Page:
Nomenclature | Anatomy | Set up of Chess Pieces

Origins And History Of Chess - Chess Mythology 

The origins of the ‘Royal Game’ are shrouded in legend. Some believe the earliest references to an ancient form of the game, come from the Mahabharata – circa 3000 BCE. Some speculate that it originated during the time of Moses in Ancient Judea – circa 1300 BCE. Others trace is back to circa 323 BCE, during the reign of Alexander the Great of Macedonia.

The ‘Out of India’ Theory

Some of the more widely accepted precursors to modern Chess, Shatranj in Arabia, Chatrang in Persia, Shatar in Mongolia and Senterej in Ethiopia, emerged between the 8th and 10th centuries CE.

But the broad consensus among Chess historians, is that all the above versions evolved from the ancient Indian game of Chaturanga, which dates back to the 5th – 6th century CE.

Chaturanga refers to the four main divisions of ancient Indian armies – the infantry (Padati), cavalry (Ashwa), elephant (Gaja) and heavy cavalry or chariot (Ratha) divisions.

Here are some of the earliest discovered forms of ancient Chaturanga pieces alongside their respective modern counterparts:

The European Migration

The earliest references to Chess in Europe date back to 1000-1050 CE. After 1100 CE. It is around this period that Chess began to take root amongst the European nobility.

The game’s origin in Europe has been linked to the royal courts of Charlemagne, to King Arthur’s court in Camelot as well as to the siege of Troy in popular imagination.

But it was really during the renaissance, between the 14th to 16th centuries that the popularity of Chess took root in Europe and became an integral part of genteel culture.

This was the point in the history of Chess, when the appearance, the nomenclature and movement of Chess pieces began to take on some of the contemporary characteristics that we recognize today.

The Need for Design Unification

Chess pieces from across various regions of Europe, retained certain unique design characteristics, and while there was a degree of commonality, there were also substantial differences between them, which persisted well into the 19th century.

As the popularity of Chess spread across the continent, it evolved into a seriously competitive game during the first half of the 19th century and transcontinental competitions became commonplace.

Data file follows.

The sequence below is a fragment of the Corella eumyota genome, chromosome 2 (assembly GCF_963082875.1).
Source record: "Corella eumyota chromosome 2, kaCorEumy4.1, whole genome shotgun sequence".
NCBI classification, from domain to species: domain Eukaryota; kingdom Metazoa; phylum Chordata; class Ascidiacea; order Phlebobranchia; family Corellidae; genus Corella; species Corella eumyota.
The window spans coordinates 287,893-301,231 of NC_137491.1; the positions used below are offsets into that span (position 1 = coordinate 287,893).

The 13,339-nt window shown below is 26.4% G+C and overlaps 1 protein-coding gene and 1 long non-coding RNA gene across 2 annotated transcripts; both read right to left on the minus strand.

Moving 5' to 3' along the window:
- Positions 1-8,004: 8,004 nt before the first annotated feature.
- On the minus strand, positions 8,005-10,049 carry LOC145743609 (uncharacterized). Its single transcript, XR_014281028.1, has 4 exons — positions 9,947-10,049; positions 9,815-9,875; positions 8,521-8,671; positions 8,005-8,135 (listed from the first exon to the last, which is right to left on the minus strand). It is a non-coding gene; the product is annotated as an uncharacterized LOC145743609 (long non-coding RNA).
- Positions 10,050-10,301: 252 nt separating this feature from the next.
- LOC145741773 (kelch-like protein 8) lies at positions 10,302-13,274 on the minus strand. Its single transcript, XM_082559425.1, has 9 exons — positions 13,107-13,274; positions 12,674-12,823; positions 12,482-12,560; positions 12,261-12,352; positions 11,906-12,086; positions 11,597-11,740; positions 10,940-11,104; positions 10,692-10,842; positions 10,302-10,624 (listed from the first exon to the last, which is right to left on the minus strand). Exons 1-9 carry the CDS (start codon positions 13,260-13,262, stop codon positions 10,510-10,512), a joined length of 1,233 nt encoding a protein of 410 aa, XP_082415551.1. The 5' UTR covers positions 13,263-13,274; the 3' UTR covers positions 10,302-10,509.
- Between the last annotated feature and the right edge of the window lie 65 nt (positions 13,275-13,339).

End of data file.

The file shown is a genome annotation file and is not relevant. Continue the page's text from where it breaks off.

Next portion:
The regional variations in design of Chess pieces posed a problem as players, used to a certain regional design, found it hard to recognize those from other regions.

It was around this time that a need was felt for some sort of design standardization in Chess pieces.

The Rise of the Staunton Design of Chessmen

The Staunton Chessmen were popularly believed to have been designed by an English journalist named Nathaniel Cooke. They were commercially released to the public in 1849, by Cooke’s brother-in-law, John Jaques, the owner of Jaques of London, one of the leading sports and games manufacturers of the time.

Named after and endorsed by Howard Staunton, an English Chess master who reigned as world champion between 1843 and 1851, the Staunton Chessmen quickly became established as the gobal standard for Chessmen design.

 

Widely perceived to be the perfect amalgamation of form and function, the designs were believed to have been inspired by English Neo-classical and Victorian architecture with a strong Greco-Roman influence.

The Anatomy of Staunton Chessmen

Broadly, the Chessmen were designed to resemble columns with wide beveled bases – weighted with lead for heft and stability – with relatively narrow and tapering shanks which then flare out slightly just below the collars, which are prominent and beveled like the bases.

Each of the Chessmen are topped by characteristic design features that identify them (see image below).

The King is the tallest piece with the widest base. He wears a crown topped by a finial or a cross pattée.

The Queen, the second tallest, wears a coronet, topped by a ball.

The Bishops wear miters with deep clefts.

The Knights, the most distinctive of all chess pieces, are the ones that deviate the most, from the design grammar described above. They have no shanks or collars and depict the shape of a horse’s neck and head, from the base up. These pieces are also referred to as Horses. From a craftsmanship point of view, the Knights are the show-stoppers amongst Chessmen.

The Rooks too deviate from the established design grammar. They represent a turret with a crenelated top and feature no shanks or collars. They are also referred to as Castles.

The humble Pawns are topped by a simple ball.

The Set-up

There are 32 chessmen in a set, 16 dark-colored ones on one side and 16 light-colored ones on the other. Each side includes: 

  • 8 Pawns
  • 2 Rooks or Castles
  • 2 Knights or Horses
  • 2 Bishops
  • 1 Queen
  • 1 King

The board consists of 64 alternating dark- and light-colored squares, consisting of eight ranks (horizontal rows with four dark- and four light-colored squares each) and eight files (vertical columns with four dark- and four light-colored squares each)

The Chess board must be oriented so that must be oriented such that the two players have light-colored squares at the extreme right-hand corners of the rank closest to them.

At the start of each game, chessmen are arranged along the two ranks nearest to each player, with chessmen of opposing players facing each other.

The front ranks comprise eight pawns each, while the rear ranks are arranged as follows:

  • Two Rooks or Castles at the two extremes
  • Two Knights or Horses next to the two Rooks
  • Followed by the two Bishops
  • With King and Queen bringing up the core of the rear.

The Queen occupies the matching square (black on black, white one white). The King occupies the remaining position.